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The Norfolk Churches Site: an occasional sideways glance at the churches of Norfolk

St Peter, Carleton St Peter

Carleton St Peter

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St Peter, Carleton St Peter

This area between Norwich, Beccles and Diss has the greatest concentration of medieval churches in northern Europe, and yet some of them still feel lost and remote. Take St Peter - there is no village, there are no houses around. There is no road, so to get to the church you have to walk along a grass path between ploughed fields. Cedars flank the churchyard, probably the work of some 19th century rector with an arboreal enthusiasm.

St Peter is nothing special beyond the fact that it is special in itself. Little details there are, of course: some battered 15th Century bench ends, the whitewashed cast iron royal arms of Victoria, the 19th century organ case painted with angel musicians, the screen with large parts of its 14th century tracery intact, and best of all a sad little 17th Century memorial in the wall to five children of the Sallett family. Ut Orimur Morimur ('we rise up, we die'), it begins, and continues the Funerall Epitaph upon Mr Sallett's Five Children Viz: Sara,Richard, Edmund, Sara, Elizabeth who lay interred in this Holy Place.

Beneath, a verse:

We shine with Saints, we heare the Angells sing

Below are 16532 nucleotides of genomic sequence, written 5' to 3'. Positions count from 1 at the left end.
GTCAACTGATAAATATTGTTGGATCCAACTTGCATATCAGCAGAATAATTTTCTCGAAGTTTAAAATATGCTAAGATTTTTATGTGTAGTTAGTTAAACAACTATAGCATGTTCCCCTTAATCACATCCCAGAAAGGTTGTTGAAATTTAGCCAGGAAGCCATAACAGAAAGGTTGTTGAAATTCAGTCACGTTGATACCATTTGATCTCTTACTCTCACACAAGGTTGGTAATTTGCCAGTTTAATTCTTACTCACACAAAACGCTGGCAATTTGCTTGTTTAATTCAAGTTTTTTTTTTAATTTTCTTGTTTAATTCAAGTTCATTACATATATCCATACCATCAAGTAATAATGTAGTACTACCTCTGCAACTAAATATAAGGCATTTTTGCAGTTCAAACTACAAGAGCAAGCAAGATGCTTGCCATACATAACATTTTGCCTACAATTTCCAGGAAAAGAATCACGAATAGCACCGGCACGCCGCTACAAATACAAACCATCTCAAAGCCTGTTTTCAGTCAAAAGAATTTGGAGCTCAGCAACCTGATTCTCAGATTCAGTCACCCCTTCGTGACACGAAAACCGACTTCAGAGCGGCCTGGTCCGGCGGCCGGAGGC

The hymnes of Glory to their Heavenly King
The Lambe we follow in our white attire
And the new Song we sing in Heavens Quire

Fruimur Luce Aeterna ('we enjoy enternal light'), Hallelujah it concludes.

One of the lovely things about St Peter is that it is always open. If this worries youbecause you think that little things might be stolen, then you are too late. It has all been taken, there's nothing left to steal. A notice in the porch details everything that has gone, all that you missed. Everything left is firmly bolted down, and so the little building stays open as an act of witness. I think it is even more than that, for here is a place where generations of pilgrims and strangers have been able to stop for a while, an ancient space in which to rest. A little bit of England that still belongs to everybody.

Simon Knott, November 2020

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font and organ looking east font
the funerall epitaph upon Mr Salletts five children the funerall epitaph upon Mr Salletts five children angels on the organ

40 years as church warden

   
               
                 

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The Norfolk Churches Site: an occasional sideways glance at the churches of Norfolk